The official opening of the Weymouth boat ramp by Auckland Mayor Phil Goff earlier this year was the end of a decade-long campaign for Manurewa Local Board member Ken Penney.
During campaigning for election to the board in 2010, he was asked as a prospective first-time member if he would commit to supporting an upgrade of the ramp.
“After I was elected, I set out to do exactly that. It’s taken around a decade for the upgrade to be completed.
“About midway through I said we’d have a pig on a spit to celebrate at the opening of the ramp when the work was done and I’m happy to say we delivered on that.”
Manurewa Local Board chair Joseph Allan says the upgraded ramp will allow boaties and other residents to access the Manukau Harbour for recreation and leisure.
“The harbour is a priority in the Manurewa Local Board Plan and the ramp is a gateway to it. We are very proud to see the work completed.”
Both acknowledged Auckland Council staff involved in completing the project, and the board formally acknowledged Mr Penney’s role at its February meeting.
“Ken was tireless in his work to improve the ramp, advocating on behalf of the Weymouth community and ramp users for a decade,” Mr Allan says.
“He worked to see this project through to completion across four terms as a board member and through many changes in staff and council departments.”
Waiohua mana whenua, Weymouth Boating Club, Weymouth Yacht Club, Te Pou Herenga Waka Ama Club, Coastguard Papakura and Weymouth Sea Scouts were all also acknowledged for their parts in completing the upgrade.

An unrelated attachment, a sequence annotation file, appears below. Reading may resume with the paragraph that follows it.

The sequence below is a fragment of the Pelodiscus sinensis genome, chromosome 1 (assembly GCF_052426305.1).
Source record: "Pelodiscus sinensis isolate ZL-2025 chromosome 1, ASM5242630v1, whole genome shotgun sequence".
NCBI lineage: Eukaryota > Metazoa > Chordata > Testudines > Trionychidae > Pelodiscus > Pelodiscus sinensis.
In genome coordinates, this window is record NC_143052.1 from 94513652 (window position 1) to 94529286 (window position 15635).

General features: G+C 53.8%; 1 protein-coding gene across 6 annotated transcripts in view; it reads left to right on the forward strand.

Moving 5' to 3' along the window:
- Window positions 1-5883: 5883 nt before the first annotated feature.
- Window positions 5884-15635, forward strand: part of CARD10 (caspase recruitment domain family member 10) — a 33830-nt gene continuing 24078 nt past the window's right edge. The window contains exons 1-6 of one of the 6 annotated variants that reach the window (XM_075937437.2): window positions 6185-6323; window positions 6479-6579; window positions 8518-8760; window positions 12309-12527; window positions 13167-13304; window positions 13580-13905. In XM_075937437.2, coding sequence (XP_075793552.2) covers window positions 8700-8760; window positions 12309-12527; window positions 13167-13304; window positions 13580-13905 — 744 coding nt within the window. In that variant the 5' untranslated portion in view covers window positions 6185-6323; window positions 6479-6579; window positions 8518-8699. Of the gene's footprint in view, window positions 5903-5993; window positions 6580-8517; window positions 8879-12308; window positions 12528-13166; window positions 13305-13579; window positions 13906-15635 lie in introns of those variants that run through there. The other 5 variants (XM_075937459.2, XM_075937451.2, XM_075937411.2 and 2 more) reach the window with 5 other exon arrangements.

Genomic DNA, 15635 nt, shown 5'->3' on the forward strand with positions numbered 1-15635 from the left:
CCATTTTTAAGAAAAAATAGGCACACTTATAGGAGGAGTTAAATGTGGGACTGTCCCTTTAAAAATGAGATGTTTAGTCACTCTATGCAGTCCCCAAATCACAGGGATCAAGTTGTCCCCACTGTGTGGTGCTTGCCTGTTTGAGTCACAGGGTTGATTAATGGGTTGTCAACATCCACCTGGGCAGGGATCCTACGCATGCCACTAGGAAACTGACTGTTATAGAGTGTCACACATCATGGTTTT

The official opening took on something of a party atmosphere with members of the waka ama club dividing themselves between waka so that passengers could be taken on to the harbour.
Having provided access to the harbour for decades, the gravel-based ramp was found to be degrading over time and the board developed a plan to rebuild and future-proof it.
Council staff worked with the board and contractors, adopting a two-stage approach, financing it through Auckland Council’s Coastal Regional Programme because of the ramps’ significance and regional benefits.
The first stage, restoring the gravel ramp, was completed early in 2020 and the second stage centred on enhancing access, often challenging because of approach point restrictions, gravel washout and wastewater infrastructure.
Funding was sourced from the council’s Maritime Recreation Fund, a historic former Manukau City Council fund for enhancing coastal marine areas.
Because of the ecological sensitivity of the area, the design was widely workshopped while stage one was being built, with resource consent completed in February last year, only for work to be derailed by COVID-19.
After also repairing wastewater infrastructure in the area, the ramp was finished when work was able to resume late last year.